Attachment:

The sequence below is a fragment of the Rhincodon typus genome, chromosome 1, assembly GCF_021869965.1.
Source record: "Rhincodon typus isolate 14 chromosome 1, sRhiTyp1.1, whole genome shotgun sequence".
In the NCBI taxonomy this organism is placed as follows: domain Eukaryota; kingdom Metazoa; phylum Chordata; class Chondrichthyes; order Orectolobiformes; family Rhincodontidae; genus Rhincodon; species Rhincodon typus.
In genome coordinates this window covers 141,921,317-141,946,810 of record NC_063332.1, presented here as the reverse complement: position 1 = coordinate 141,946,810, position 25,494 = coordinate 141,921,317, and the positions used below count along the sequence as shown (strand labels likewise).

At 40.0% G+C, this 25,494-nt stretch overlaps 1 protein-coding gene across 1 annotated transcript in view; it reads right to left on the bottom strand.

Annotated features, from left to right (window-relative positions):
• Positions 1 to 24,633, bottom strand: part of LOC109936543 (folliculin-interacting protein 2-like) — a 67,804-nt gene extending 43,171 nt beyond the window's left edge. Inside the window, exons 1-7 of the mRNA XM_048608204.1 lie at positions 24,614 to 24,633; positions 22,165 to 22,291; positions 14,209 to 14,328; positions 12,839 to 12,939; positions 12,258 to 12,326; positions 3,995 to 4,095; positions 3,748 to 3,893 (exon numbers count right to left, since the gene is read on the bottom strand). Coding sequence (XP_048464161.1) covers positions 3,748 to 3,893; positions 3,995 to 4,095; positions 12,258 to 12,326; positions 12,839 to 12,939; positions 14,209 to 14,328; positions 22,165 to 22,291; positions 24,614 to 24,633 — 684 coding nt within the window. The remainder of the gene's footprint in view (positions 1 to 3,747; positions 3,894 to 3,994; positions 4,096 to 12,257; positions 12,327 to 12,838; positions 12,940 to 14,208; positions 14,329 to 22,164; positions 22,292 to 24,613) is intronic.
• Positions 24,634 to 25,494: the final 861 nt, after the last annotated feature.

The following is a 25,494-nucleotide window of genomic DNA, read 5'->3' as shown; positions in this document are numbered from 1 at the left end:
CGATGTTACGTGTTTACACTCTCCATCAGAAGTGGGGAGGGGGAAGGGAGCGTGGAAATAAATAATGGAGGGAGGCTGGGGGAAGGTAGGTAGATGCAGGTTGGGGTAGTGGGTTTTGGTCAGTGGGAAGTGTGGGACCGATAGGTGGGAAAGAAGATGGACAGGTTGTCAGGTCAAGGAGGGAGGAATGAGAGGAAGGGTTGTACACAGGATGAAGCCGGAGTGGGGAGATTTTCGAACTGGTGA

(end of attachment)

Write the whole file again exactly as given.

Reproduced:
The sequence below is a fragment of the Rhincodon typus genome, chromosome 1, assembly GCF_021869965.1.
Source record: "Rhincodon typus isolate 14 chromosome 1, sRhiTyp1.1, whole genome shotgun sequence".
In the NCBI taxonomy this organism is placed as follows: domain Eukaryota; kingdom Metazoa; phylum Chordata; class Chondrichthyes; order Orectolobiformes; family Rhincodontidae; genus Rhincodon; species Rhincodon typus.
In genome coordinates this window covers 141,921,317-141,946,810 of record NC_063332.1, presented here as the reverse complement: position 1 = coordinate 141,946,810, position 25,494 = coordinate 141,921,317, and the positions used below count along the sequence as shown (strand labels likewise).

At 40.0% G+C, this 25,494-nt stretch overlaps 1 protein-coding gene across 1 annotated transcript in view; it reads right to left on the bottom strand.

Annotated features, from left to right (window-relative positions):
• Positions 1 to 24,633, bottom strand: part of LOC109936543 (folliculin-interacting protein 2-like) — a 67,804-nt gene extending 43,171 nt beyond the window's left edge. Inside the window, exons 1-7 of the mRNA XM_048608204.1 lie at positions 24,614 to 24,633; positions 22,165 to 22,291; positions 14,209 to 14,328; positions 12,839 to 12,939; positions 12,258 to 12,326; positions 3,995 to 4,095; positions 3,748 to 3,893 (exon numbers count right to left, since the gene is read on the bottom strand). Coding sequence (XP_048464161.1) covers positions 3,748 to 3,893; positions 3,995 to 4,095; positions 12,258 to 12,326; positions 12,839 to 12,939; positions 14,209 to 14,328; positions 22,165 to 22,291; positions 24,614 to 24,633 — 684 coding nt within the window. The remainder of the gene's footprint in view (positions 1 to 3,747; positions 3,894 to 3,994; positions 4,096 to 12,257; positions 12,327 to 12,838; positions 12,940 to 14,208; positions 14,329 to 22,164; positions 22,292 to 24,613) is intronic.
• Positions 24,634 to 25,494: the final 861 nt, after the last annotated feature.

The following is a 25,494-nucleotide window of genomic DNA, read 5'->3' as shown; positions in this document are numbered from 1 at the left end:
CGATGTTACGTGTTTACACTCTCCATCAGAAGTGGGGAGGGGGAAGGGAGCGTGGAAATAAATAATGGAGGGAGGCTGGGGGAAGGTAGGTAGATGCAGGTTGGGGTAGTGGGTTTTGGTCAGTGGGAAGTGTGGGACCGATAGGTGGGAAAGAAGATGGACAGGTTGTCAGGTCAAGGAGGGAGGAATGAGAGGAAGGGTTGTACACAGGATGAAGCCGGAGTGGGGAGATTTTCGAACTGGTGA